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wallander's first case

29 july 2011

Laid up recently after eye surgery and unable to do much reading reading, I was unwilling to abandon reading altogether, and decided to venture into the world of audiobooks. My public library has a large collection of audiobooks, eclectic to the point of randomness. The newest are on MP3 discs, older ones are on CDs, even older ones on cassette tapes. Somewhere in the library archives there are probably books on LPs and 78s and wax cylinders, and for those unable to play any of these media, the library no doubt lets you borrow somebody's grandmother for the weekend to come read you Great Expectations.

I had recently read Henning Mankell's Troubled Man, an account of detective Kurt Wallander's last case, so I was intrigued by the audio version of "Wallander's First Case." While good translations (like Ebba Segerberg's brilliantly straightforward renditions of Mankell) are often seen as transparent, the reader of an audiobook is extremely conspicuous, so I'll start with him. Dick Hill, reader of "Wallander's First Case," is pretty good: deliberate, crisp, emphatic. His handling of different characters is for me slightly too heavy-handed, though I have few benchmarks to go by; I am not sure how much dramatic and phonetic distinctiveness different readers give to their characters. Hill does well with cranky old men, but his women characters tend to sound like stereotypically whiny gay men.

And there are several important women characters in "Wallander's First Case," which as always is as much about our hero's unmanageable personal life as it is about his murder investigations. It's 1969, and the young Wallander is dating Mona, who we know will become in turn his wife, his ex-wife, and the incredibly annoying alcoholic millstone around the neck of his grown daughter Linda, who is barely contemplated at this point. Mona probably should sound like a stereotypically whiny gay man, but the rest of the women in the story don't have any reason to. And perhaps such a reflection is unfair to Mona. She's impossible, but Kurt Wallander himself is a jerk – indeed much of one's empathetic attraction to Wallander throughout the series comes from wishing he could be less of a jerk to everyone around him, and cringing when he isn't.

He comes by the jerkitude honestly. Wallander's father plays a large role in "Wallander's First Case." As usual, the detective's father appears in counterpoint to the main action, but his cantankerous, malicious, manipulative ways are clearly the source of both Kurt's brusqueness and his occasional odd patient fairness, as if he sometimes resolves not to turn into his own father. Impulsiveness and Sitzfleisch by turns are the characteristics of good detectives in the procedural universe, and Wallander's peculiar family of origin has given him both.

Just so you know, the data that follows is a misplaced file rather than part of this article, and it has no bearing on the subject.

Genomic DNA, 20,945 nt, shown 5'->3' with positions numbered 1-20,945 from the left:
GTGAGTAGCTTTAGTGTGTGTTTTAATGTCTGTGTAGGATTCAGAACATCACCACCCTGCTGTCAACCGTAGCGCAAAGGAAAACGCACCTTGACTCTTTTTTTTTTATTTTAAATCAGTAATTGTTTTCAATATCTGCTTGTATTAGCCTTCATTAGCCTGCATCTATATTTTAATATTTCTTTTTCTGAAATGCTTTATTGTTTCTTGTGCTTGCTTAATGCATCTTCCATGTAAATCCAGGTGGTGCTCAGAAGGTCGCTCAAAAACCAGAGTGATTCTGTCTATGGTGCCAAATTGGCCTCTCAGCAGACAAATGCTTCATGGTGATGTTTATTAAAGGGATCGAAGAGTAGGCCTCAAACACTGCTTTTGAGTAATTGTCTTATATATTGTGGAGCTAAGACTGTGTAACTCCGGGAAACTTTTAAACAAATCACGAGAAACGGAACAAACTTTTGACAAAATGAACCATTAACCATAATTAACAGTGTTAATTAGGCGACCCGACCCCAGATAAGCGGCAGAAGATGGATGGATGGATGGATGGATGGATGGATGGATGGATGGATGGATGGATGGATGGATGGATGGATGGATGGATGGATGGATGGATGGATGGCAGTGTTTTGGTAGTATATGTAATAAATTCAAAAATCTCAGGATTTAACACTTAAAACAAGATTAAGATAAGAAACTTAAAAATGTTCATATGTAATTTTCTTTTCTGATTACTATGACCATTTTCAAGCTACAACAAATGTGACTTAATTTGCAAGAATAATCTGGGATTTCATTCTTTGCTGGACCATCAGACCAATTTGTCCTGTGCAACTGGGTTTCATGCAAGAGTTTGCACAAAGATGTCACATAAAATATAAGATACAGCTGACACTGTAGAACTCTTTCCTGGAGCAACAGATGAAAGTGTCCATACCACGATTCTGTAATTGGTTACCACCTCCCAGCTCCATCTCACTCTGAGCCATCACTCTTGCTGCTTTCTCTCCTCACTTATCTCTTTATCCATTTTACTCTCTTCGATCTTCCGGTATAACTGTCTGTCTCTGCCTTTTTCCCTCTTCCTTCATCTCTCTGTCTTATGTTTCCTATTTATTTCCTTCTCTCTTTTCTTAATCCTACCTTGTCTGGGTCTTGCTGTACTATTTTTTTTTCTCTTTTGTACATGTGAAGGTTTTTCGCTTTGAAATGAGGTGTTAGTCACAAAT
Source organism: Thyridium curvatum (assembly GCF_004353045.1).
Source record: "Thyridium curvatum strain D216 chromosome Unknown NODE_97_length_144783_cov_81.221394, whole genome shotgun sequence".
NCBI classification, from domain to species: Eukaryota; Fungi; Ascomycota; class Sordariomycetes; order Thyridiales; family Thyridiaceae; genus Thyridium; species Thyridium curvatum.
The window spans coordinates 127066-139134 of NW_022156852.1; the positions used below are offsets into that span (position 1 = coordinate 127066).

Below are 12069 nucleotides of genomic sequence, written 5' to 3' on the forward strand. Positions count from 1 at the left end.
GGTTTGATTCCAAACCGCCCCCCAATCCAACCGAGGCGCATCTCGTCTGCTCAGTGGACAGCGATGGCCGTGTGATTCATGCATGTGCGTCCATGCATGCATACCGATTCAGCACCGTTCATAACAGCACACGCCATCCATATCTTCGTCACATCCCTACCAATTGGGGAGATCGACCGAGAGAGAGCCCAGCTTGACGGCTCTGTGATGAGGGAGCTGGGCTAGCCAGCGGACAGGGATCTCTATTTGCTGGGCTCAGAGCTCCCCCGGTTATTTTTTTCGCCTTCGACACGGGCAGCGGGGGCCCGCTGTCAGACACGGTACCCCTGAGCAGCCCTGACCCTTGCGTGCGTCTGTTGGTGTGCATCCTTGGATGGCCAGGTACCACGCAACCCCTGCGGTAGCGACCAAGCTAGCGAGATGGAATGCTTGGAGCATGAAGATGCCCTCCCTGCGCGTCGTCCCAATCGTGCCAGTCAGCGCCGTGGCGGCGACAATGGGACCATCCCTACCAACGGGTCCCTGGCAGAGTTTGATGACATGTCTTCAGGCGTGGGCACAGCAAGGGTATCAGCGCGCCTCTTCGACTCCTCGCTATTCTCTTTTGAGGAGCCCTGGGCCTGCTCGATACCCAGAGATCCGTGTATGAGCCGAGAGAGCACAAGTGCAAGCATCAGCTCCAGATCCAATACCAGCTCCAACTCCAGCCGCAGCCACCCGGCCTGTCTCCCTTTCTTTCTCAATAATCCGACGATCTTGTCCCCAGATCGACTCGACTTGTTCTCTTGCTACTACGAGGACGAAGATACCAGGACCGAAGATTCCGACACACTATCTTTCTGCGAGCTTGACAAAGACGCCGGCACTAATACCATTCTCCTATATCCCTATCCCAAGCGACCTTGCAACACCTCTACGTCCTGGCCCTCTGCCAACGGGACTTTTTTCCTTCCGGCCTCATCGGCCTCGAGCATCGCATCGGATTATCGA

As in Linda Wallander's first case (Before the Frost), murder seeks out an unfledged cop. Both Wallander detectives are susceptible to what might be called Jessica Fletcher Syndrome: murder follows them more than the other way around. In "Wallander's First Case," the first corpse is Wallander's secretive neighbor. A gruff mentor named Hemberg (I think Hemberg; remember, I only heard this story) takes over the investigation and lets Wallander have his own head – all the while reminding him that cowboy-like investigation is strictly forbidden in highly-organized Sweden. Wallander ignores Hemberg (who we suspect doesn't quite believe his own scoldings), and proceeds on the track he will follow for about ten novels' worth of murder, investigating things in a mercurial, obsessive manner.

Does listening to a book (or in this case, a long story) count as "reading" it? I've always thought so. I have never been a fan of audiobooks (proximity to work, penchant for skimming and flipping pages back and forth). But as a pis aller they are quite acceptable. And the strong production values of Blackstone Audio make these Mankell stories much more than a pis aller.

Mankell, Henning. "Wallander's First Case." Trans. Ebba Segerberg, 2008. In The Pyramid. Read by Dick Hill. Blackstone Audio, 2009.